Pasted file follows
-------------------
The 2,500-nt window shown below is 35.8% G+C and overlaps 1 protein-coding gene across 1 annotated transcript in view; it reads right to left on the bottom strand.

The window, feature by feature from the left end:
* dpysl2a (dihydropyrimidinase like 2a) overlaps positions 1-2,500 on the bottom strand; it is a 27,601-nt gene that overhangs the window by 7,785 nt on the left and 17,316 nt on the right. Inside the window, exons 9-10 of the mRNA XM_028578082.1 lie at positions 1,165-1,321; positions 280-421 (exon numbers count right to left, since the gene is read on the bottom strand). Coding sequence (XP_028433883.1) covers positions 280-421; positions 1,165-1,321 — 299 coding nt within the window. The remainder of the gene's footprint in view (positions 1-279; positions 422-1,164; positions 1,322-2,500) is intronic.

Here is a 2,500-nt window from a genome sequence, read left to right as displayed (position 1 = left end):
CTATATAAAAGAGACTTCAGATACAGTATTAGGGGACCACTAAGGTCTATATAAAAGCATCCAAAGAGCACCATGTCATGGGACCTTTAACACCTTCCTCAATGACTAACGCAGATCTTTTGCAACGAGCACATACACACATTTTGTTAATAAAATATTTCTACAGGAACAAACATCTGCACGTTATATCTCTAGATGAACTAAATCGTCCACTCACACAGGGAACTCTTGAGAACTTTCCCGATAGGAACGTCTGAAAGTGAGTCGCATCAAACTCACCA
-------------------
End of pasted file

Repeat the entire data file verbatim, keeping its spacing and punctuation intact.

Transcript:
The 2,500-nt window shown below is 35.8% G+C and overlaps 1 protein-coding gene across 1 annotated transcript in view; it reads right to left on the bottom strand.

The window, feature by feature from the left end:
* dpysl2a (dihydropyrimidinase like 2a) overlaps positions 1-2,500 on the bottom strand; it is a 27,601-nt gene that overhangs the window by 7,785 nt on the left and 17,316 nt on the right. Inside the window, exons 9-10 of the mRNA XM_028578082.1 lie at positions 1,165-1,321; positions 280-421 (exon numbers count right to left, since the gene is read on the bottom strand). Coding sequence (XP_028433883.1) covers positions 280-421; positions 1,165-1,321 — 299 coding nt within the window. The remainder of the gene's footprint in view (positions 1-279; positions 422-1,164; positions 1,322-2,500) is intronic.

Here is a 2,500-nt window from a genome sequence, read left to right as displayed (position 1 = left end):
CTATATAAAAGAGACTTCAGATACAGTATTAGGGGACCACTAAGGTCTATATAAAAGCATCCAAAGAGCACCATGTCATGGGACCTTTAACACCTTCCTCAATGACTAACGCAGATCTTTTGCAACGAGCACATACACACATTTTGTTAATAAAATATTTCTACAGGAACAAACATCTGCACGTTATATCTCTAGATGAACTAAATCGTCCACTCACACAGGGAACTCTTGAGAACTTTCCCGATAGGAACGTCTGAAAGTGAGTCGCATCAAACTCACCA